Last night was Midsummer Eve, and according to medieval tradition, if you harvested fern seeds on that night and carried them with you, you would be invisible. Apparently, in those days, people thought that fern seeds were invisible. For all I know, they are, because I don't remember seeing any fern seeds around here. Maybe I left them in my other pants.
But I know who wishes he were invisible, and that's this General Stanley McChrystal, the Army guy who is in so much trouble because he and his staff just couldn't stop criticizing the president and his top brass, even though there was a reporter from Rolling Stone magazine hanging around, gathering seeds and berries to whip up this article that really bakes McChrystal's poundcake.
President Obama read the article while flipping through the magazine looking for summer concert tour venues, and now he has called Stanley back the White House for a good old-fashioned gettin' fired.
Once again, it's the same old thing we've seen so many times. People just want to do their own thing, say what they feel like saying, express themselves no matter what the cost. And so Stan the Man got the heave-ho, and was forced to walk the plank, for his outspokenness. (I'm sure he would appreciate the Navy talk in that last sentence. Hey, maybe he could enlist in the Navy, now that it appears that his Army career is winding down like tired but chatty soldiers after a 50-mile hike.)
Now I was never in the service, but I have a feeling that the discipline might have been good for me. As it would have been for anyone! So what happened to this McChrystal? Wasn't he a general, for crying out loud? Where is his discipline? Why is his tongue a-flappin' so much? Isn't there a war he was supposed to be running? In World War II, did we see Eisenhower giving interviews to Ladies Home Journal about how he didn't like Franklin Roosevelt? What is he talking about in the article, his staff telling people that McC didn't feel engaged enough when he talked to the president for the first time? Is the president in office to make some general feel engaged? I mean, really?
I've had friends in all the armed services except for the Salvation Army. To a man or woman, they all said the same thing: the discipline that they mete out is singular in purpose. It takes away the individual and leaves the soldier/airman/sailor/whatever. And it makes sense. In a battle, or when something is wrong, there needs to be a person in charge and he or she needs to give orders and not have to explain or cajole. When an infantry captain tells his troops to throw a hand grenade into a certain location, he or she is doing so because that is part of the plan. To have a soldier say, "Hmmm. Is this what I feel like doing?" destroys all that and makes things fall apart.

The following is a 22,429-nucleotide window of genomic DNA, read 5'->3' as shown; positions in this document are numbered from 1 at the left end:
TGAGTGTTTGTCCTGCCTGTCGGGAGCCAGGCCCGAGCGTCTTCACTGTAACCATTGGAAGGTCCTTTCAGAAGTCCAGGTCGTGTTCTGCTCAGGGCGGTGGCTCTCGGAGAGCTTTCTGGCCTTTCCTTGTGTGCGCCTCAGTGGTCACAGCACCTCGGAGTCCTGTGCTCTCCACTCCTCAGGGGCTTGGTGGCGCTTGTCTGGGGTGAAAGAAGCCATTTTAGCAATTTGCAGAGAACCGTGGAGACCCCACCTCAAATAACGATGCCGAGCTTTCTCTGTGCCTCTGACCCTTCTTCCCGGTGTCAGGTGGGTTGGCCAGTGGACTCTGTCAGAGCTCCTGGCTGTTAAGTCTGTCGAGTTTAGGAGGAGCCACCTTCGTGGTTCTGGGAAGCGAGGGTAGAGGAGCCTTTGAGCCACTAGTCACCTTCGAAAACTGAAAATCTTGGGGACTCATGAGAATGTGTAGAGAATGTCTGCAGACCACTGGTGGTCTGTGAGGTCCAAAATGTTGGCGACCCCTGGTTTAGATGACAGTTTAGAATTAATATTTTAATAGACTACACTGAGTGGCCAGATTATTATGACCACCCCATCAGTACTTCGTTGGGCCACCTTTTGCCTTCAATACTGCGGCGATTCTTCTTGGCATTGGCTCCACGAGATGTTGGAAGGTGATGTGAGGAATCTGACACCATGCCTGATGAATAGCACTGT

Similarly, when you go to work, you may have all sorts of opinions about the people you work with, the customers you serve, and the bosses who tell you and the people you work with how to serve the customers. You may certainly express these opinions at home, where, heaven knows, they have heard it before but will listen again to how things would be if YOU were only in charge. You can tell your friends about it, and you can write to your Uncle Ned in Oregon about it, and you can scream and moan the whole way to work and the whole way home. But you shouldn't tell a nationwide magazine about it, especially a magazine read by hundreds of aging hipsters dying to hear the latest about Keith Richards.
General McChrystal and his people are indiscreet, at least, and disrespectful, at worst. I have said it many times and will say it here again. We know that military people don't tend to like the president. But they owe him and his office the respect that a little bit of lip-buttoning and smart saluting would indicate. You think it's so easy trying to win a war when you have loose cannons rolling around on the battlefield?